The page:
Scroll down this page for information about:
- Drugs and Alcohol
- Traumatic Events
- Mental Health
- Cutting and Self Harm
Be prepared for a crisis, know who to turn to for support, have the right information and understand how to best convey it to your family. Substance abuse, both drugs and alcohol, are very real problems that you can’t hide from your child. Learn how to communicate the dangers of risky behavior in age-appropriate ways well before your child faces them directly. You need to know the warning signs if your child is in trouble and where to turn to for help. With frightening regularity another traumatic event is in the news, anticipating your child’s emotions and questions will help you provides reassurance and makes everyone feel safe.
If you, your child or someone you know is in crisis, reach out for help immediately.
National Suicide Prevention Lifeline: We can all help prevent suicide. The Lifeline provides 24/7, free and confidential support for people in distress, prevention and crisis resources for you or your loved ones, and best practices for professionals.
New Jersey Youth Suicide Prevention — Every life lost to suicide is a tragedy and the New Jersey Department of Children and Families (DCF) is committed to decreasing youth suicide. Suicide is the 3rd leading cause of death for New Jersey’s youth ages 10-24. Parents, professionals and/or just concerned citizens can use the following resources for support and/or guidance related to suicide or suicide prevention.
New Jersey’s 24/7 Peer Support & Suicide Prevention Hotline:
What are the warning signs that someone may be at risk? If you are concerned about someone, ask yourself the following questions. Has your friend or family member shown or shared any of the following:
- Talking about wanting to die, be dead, or about suicide, or are they cutting or burning themselves?
- Feeling like things may never get better, seeming like they are in terrible emotional pain (like something is wrong deep inside but they can’t make it go away), or they are struggling to deal with a big loss in their life?
- Or is your gut telling you to be worried because they have withdrawn from everyone and everything, have become more worried or on edge, seem unusually angry, or just don’t seem normal to you?
For more detailed information about warning signs in adults, click here.
For more information about warning signs for youths, click here.
Are you a teen looking for help? If you’re down and feeling like there is no one to turn to, know that you are not alone. Call this hotline for someone to talk to: 1-855-654-6735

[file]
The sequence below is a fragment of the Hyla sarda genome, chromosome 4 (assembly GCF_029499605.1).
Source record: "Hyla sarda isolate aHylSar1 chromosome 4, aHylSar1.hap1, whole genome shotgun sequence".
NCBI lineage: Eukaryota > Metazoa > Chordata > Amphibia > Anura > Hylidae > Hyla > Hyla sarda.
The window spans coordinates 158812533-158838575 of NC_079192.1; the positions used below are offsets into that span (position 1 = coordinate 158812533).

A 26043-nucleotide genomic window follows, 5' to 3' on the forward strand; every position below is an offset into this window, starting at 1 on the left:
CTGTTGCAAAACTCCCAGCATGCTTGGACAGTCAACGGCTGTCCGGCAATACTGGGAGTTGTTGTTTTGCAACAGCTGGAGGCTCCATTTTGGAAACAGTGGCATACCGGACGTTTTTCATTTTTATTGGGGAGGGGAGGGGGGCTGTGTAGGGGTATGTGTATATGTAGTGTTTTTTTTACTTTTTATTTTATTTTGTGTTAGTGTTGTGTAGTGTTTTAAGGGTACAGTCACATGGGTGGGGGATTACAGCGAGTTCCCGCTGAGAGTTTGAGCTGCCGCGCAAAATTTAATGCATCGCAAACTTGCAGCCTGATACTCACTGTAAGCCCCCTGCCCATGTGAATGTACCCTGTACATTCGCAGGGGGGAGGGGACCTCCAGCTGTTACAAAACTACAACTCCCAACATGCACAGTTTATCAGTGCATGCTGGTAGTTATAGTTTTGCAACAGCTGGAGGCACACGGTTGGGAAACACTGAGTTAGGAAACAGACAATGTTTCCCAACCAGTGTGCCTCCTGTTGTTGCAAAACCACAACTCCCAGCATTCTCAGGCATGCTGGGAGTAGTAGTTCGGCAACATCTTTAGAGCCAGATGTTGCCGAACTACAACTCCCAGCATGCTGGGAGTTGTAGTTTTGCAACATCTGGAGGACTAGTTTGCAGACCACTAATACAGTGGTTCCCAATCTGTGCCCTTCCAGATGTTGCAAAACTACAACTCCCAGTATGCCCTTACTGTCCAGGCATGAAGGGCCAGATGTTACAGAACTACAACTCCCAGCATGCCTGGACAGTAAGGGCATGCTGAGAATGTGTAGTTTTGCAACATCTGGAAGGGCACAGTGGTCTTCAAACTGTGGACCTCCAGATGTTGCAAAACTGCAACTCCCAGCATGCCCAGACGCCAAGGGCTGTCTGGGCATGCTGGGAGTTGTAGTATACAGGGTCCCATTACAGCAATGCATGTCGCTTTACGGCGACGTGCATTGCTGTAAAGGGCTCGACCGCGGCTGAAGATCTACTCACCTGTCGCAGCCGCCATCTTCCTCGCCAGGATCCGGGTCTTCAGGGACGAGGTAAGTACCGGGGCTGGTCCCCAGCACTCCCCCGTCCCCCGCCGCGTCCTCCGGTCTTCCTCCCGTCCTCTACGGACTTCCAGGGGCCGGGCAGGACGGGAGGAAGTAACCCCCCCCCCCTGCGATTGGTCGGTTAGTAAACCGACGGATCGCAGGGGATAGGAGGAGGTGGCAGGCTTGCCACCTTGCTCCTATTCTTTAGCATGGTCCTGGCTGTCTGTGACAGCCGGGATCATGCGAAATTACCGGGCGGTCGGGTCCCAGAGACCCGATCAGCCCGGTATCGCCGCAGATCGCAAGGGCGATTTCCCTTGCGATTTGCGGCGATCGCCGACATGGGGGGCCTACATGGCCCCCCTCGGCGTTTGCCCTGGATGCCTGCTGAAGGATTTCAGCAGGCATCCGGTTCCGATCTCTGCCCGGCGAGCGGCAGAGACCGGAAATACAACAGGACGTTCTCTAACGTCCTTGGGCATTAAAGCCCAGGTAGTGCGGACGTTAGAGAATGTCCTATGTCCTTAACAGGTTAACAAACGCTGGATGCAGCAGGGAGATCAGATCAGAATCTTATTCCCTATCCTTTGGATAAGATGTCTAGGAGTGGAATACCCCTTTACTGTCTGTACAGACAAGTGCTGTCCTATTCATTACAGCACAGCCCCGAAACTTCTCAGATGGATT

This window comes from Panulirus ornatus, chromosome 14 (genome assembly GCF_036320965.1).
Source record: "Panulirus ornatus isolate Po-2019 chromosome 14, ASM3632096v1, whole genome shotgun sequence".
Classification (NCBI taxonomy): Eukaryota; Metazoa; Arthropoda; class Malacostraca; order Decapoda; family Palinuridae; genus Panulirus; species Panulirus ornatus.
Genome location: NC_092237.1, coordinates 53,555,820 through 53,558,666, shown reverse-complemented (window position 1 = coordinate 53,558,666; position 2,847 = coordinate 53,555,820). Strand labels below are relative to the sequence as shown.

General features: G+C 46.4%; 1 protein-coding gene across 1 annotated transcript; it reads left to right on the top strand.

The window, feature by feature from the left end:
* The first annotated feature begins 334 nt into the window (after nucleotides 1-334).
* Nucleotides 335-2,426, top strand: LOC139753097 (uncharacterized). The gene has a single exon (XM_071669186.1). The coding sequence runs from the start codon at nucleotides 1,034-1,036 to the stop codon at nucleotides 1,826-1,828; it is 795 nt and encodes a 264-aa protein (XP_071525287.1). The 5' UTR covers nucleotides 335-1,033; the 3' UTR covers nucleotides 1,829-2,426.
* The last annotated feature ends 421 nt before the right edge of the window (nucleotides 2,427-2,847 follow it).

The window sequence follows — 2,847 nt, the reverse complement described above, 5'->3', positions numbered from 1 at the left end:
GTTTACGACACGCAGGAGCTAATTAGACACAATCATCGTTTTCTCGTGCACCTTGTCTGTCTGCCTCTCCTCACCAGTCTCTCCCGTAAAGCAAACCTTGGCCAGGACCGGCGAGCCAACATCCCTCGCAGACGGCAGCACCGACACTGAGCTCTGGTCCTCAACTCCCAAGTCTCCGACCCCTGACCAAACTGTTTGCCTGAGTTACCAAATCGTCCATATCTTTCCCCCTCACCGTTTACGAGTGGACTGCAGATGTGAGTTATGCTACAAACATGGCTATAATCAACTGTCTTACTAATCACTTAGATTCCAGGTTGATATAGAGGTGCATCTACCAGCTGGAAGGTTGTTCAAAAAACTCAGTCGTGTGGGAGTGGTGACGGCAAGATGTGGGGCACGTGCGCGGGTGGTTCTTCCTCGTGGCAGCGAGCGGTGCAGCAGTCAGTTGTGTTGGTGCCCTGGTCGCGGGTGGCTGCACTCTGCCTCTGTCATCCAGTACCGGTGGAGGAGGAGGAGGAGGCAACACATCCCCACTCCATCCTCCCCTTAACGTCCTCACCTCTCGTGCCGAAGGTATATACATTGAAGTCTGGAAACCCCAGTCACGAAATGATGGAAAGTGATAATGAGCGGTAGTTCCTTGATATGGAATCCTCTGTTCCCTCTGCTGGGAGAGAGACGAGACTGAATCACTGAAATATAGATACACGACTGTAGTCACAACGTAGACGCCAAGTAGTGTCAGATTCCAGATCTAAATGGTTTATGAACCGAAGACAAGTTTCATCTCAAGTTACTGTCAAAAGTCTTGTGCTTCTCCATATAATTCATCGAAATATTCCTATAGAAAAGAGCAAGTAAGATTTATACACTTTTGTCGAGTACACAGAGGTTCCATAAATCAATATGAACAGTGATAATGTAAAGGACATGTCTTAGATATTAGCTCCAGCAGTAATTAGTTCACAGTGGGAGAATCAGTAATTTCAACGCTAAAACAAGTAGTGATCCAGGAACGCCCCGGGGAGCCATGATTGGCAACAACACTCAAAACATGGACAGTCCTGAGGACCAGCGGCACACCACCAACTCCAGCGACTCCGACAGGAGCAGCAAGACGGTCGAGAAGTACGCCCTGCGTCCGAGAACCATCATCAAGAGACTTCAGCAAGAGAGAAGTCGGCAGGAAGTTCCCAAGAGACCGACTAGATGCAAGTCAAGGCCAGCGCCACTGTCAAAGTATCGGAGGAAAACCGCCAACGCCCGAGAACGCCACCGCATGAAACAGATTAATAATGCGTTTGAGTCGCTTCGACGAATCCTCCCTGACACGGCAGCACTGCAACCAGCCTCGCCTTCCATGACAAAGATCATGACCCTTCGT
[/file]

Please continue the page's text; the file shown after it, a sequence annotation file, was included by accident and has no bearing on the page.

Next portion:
Is a friend in distress? How should you respond if you are worried about a friend? Here are some things that you can say and do to help:
- Be empathetic: ask your friend if he is okay and listen to them like a true friend.
- Tell your friend that you are worried and concerned about her and that they are not alone. If you are with her, stay with her until help arrives; don’t hesitate to reach out to an adult for help. Your friend may be upset at the time but it may prevent her from harming herself.
- Talk to an adult you trust about your concerns and direct the adult to this page listing warning signs in youth if the adult doesn’t know where to turn.
Click here for a resource guide for teens.
Are you a parent or caregiver concerned about a young person? Adolescence is a time of change, when young people may experience stress from many sources, including relationships with friends and family members and problems at school. Many high school students report thinking about suicide, and in 2014, suicide was the second leading cause of death among young people ages 13 to 19 years.
For more information about warning signs in children and teens, click here.
It’s important to understand both the factors that increase the risk of suicide for teens as well as the factors that help protect them from suicide. Here are a few examples:
- Depression and other mental health problems
- Alcohol or drug use
- Feelings of social isolation
- Difficult life situations (abuse, bullying, poverty)
- Life skills (problem-solving, coping)
- Social support from family, friends, and others
- Positive school experiences
You can help increase an individual’s resiliency by strengthening protective factors and mitigating risk factors. Being in a teen’s corner to celebrate success and help navigate challenges is important. Teens often present a confident façade that hides vulnerability. Regardless of their bravado, teens need adult guidance and caring. Even if it seems like you might not be heard, persist in reminding her that you’re there for her.
The website for the Suicide Prevention Resource Center includes links to resources for teens and families: https://www.sprc.org/populations/adolescents
Link to an article to understand Why Predicting Suicide is a Difficult and Complex Challenge
It can be challenging to help your teen when he or she has a friend in crisis
Drugs and Alcohol
Cutting and Self-Harm
Cutting and self-harm is another way that teens may manage hard emotions. Here is a link for more information: